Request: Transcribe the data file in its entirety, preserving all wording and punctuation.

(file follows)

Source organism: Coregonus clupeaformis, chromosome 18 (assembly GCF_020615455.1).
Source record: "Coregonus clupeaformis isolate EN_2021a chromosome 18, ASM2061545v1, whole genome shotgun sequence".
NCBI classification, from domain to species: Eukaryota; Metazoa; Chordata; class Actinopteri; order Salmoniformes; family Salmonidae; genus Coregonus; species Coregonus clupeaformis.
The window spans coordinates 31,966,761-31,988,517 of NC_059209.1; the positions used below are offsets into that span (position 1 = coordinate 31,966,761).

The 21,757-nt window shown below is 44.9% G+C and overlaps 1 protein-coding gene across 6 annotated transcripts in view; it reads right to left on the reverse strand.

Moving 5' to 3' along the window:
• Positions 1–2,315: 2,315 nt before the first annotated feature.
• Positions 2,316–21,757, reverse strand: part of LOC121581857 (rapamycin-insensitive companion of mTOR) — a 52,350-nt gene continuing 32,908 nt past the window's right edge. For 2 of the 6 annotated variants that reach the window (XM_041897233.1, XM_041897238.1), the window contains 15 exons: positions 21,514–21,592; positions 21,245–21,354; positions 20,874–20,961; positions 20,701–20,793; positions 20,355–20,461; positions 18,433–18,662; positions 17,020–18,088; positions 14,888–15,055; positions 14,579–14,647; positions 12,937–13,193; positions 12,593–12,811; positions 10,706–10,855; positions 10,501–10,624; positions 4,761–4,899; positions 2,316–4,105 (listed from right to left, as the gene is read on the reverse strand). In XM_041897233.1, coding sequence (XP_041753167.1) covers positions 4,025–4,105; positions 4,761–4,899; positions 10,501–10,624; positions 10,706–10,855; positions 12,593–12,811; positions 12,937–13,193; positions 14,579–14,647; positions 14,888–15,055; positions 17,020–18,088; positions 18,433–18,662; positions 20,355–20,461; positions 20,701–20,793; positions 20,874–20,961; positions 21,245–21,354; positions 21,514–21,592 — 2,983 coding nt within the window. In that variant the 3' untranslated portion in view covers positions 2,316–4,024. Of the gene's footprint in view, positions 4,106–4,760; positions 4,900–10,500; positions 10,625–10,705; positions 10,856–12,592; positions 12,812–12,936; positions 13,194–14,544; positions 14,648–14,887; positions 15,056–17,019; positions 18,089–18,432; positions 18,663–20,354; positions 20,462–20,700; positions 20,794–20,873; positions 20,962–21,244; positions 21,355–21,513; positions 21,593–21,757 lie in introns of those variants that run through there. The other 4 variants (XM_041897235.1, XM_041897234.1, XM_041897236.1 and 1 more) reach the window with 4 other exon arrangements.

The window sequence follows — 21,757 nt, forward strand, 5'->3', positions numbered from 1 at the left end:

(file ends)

Source organism: Coregonus clupeaformis, chromosome 18 (assembly GCF_020615455.1).
Source record: "Coregonus clupeaformis isolate EN_2021a chromosome 18, ASM2061545v1, whole genome shotgun sequence".
NCBI classification, from domain to species: Eukaryota; Metazoa; Chordata; class Actinopteri; order Salmoniformes; family Salmonidae; genus Coregonus; species Coregonus clupeaformis.
The window spans coordinates 31,966,761-31,988,517 of NC_059209.1; the positions used below are offsets into that span (position 1 = coordinate 31,966,761).

The 21,757-nt window shown below is 44.9% G+C and overlaps 1 protein-coding gene across 6 annotated transcripts in view; it reads right to left on the reverse strand.

Moving 5' to 3' along the window:
• Positions 1–2,315: 2,315 nt before the first annotated feature.
• Positions 2,316–21,757, reverse strand: part of LOC121581857 (rapamycin-insensitive companion of mTOR) — a 52,350-nt gene continuing 32,908 nt past the window's right edge. For 2 of the 6 annotated variants that reach the window (XM_041897233.1, XM_041897238.1), the window contains 15 exons: positions 21,514–21,592; positions 21,245–21,354; positions 20,874–20,961; positions 20,701–20,793; positions 20,355–20,461; positions 18,433–18,662; positions 17,020–18,088; positions 14,888–15,055; positions 14,579–14,647; positions 12,937–13,193; positions 12,593–12,811; positions 10,706–10,855; positions 10,501–10,624; positions 4,761–4,899; positions 2,316–4,105 (listed from right to left, as the gene is read on the reverse strand). In XM_041897233.1, coding sequence (XP_041753167.1) covers positions 4,025–4,105; positions 4,761–4,899; positions 10,501–10,624; positions 10,706–10,855; positions 12,593–12,811; positions 12,937–13,193; positions 14,579–14,647; positions 14,888–15,055; positions 17,020–18,088; positions 18,433–18,662; positions 20,355–20,461; positions 20,701–20,793; positions 20,874–20,961; positions 21,245–21,354; positions 21,514–21,592 — 2,983 coding nt within the window. In that variant the 3' untranslated portion in view covers positions 2,316–4,024. Of the gene's footprint in view, positions 4,106–4,760; positions 4,900–10,500; positions 10,625–10,705; positions 10,856–12,592; positions 12,812–12,936; positions 13,194–14,544; positions 14,648–14,887; positions 15,056–17,019; positions 18,089–18,432; positions 18,663–20,354; positions 20,462–20,700; positions 20,794–20,873; positions 20,962–21,244; positions 21,355–21,513; positions 21,593–21,757 lie in introns of those variants that run through there. The other 4 variants (XM_041897235.1, XM_041897234.1, XM_041897236.1 and 1 more) reach the window with 4 other exon arrangements.

The window sequence follows — 21,757 nt, forward strand, 5'->3', positions numbered from 1 at the left end: